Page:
An accident on Hwy 20 turned into a quadruple fatality Saturday. The vehicle was partially submerged in a rice field after rescuers attempted to save the passengers. [Photo provided by Adam Stricker.]

Ferndale Police Sgt. Adam Stricker was recognized by a Colusa County newspaper for his attempts to save victims of a traffic accident on Hwy 20 this last Saturday, August 23. Stricker responded to questions about the incident from the Lost Coast Outpost with the following account. He wrote that he was two miles east of the city of Colusa when…

…I saw [a] few vehicles … stopped where they should not normally be stopped.  There were no road construction signs so I started looking around. I looked towards the drainage canal and saw the car upside down in the water, halfway submerged. The bottom portion of the vehicle along with the wheels were exposed. I didn’t see any first responders on scene so I exited my car, called 911 and tossed my phone to a bystander.  From there I jumped into the ditch with another male and we began removing people from the vehicle. The front passenger was removed immediately and taken up to the top of the roadway.  

Then I went inside the car to see if anyone was inside.  I saw shoes, grabbed a hold of the shoes and realized the shoes had a human leg attached to them. I tried to get the person out but was unable to due to the seat belt. We cut the seatbelt holding the person in the back seat in and I realized the person was still trapped. I summoned for more bystanders, realizing I had a limited amount of time as I had already been on scene for about five minutes and the chances of survival were slim.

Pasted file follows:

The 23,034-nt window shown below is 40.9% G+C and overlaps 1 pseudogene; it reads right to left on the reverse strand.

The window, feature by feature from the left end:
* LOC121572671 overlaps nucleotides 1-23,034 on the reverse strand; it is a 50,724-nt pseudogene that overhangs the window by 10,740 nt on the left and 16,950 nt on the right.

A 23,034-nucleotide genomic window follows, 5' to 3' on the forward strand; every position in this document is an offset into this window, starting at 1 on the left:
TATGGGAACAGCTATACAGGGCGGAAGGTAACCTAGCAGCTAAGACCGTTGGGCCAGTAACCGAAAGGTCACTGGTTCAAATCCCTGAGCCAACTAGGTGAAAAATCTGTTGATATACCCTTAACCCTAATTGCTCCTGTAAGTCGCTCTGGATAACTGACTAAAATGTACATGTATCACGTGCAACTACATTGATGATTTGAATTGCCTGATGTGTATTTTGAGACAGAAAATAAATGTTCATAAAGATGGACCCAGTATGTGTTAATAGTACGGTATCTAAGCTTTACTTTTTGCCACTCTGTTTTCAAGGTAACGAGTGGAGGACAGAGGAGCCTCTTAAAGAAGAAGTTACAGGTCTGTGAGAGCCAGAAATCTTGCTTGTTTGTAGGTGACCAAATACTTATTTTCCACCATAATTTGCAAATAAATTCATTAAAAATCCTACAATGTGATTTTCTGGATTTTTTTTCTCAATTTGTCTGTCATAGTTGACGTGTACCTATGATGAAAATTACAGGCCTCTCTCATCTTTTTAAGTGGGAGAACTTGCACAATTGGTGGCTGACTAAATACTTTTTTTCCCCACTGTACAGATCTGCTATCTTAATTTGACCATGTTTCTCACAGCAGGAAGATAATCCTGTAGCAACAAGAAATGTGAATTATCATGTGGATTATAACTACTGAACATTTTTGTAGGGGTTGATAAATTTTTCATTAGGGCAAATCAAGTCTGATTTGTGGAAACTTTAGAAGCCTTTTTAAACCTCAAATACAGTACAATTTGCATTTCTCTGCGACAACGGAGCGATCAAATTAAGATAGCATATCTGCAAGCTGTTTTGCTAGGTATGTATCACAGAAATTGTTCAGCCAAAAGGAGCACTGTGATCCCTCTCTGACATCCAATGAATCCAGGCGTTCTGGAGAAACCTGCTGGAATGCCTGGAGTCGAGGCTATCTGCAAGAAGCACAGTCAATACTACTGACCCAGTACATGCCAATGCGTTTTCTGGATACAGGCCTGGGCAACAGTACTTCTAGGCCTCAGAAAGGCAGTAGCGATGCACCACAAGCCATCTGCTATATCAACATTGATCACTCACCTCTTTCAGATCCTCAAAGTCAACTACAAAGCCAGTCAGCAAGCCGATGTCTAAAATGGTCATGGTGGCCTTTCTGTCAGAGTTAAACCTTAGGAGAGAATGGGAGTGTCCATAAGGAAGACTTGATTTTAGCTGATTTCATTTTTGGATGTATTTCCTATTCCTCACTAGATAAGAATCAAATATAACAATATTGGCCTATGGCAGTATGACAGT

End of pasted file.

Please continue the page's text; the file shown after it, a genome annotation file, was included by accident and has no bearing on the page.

Myself and another man tried to lift the vehicle up on its side enough to open the door which was buried in mud. We continued to yell for more able bodied people to lift and after we had about 8 people in the water lifting on the side of the car we able to open the door and remove the rear passenger.  

Law enforcement officers from Colusa Police Department, and Colusa County Sheriff’s Office arrived, they jumped in the ditch. We were all waist deep in mud making it difficult to move around.  We collectively worked together to get the driver who was also trapped from the vehicle. I spoke with [the passenger removed from the vehicle earlier] a non-English speaking East Indian woman and I asked how many in the car. She held her hand up with five fingers.  

Eventually, it was determined that four of the occupants died. Only that first passenger rescued survived.

Stricker told the Outpost, “That was probably the most traumatic accident I’ve ever seen. I could not get the person untrapped… It was kind of heart wrenching. No matter what I could do, I couldn’t help.”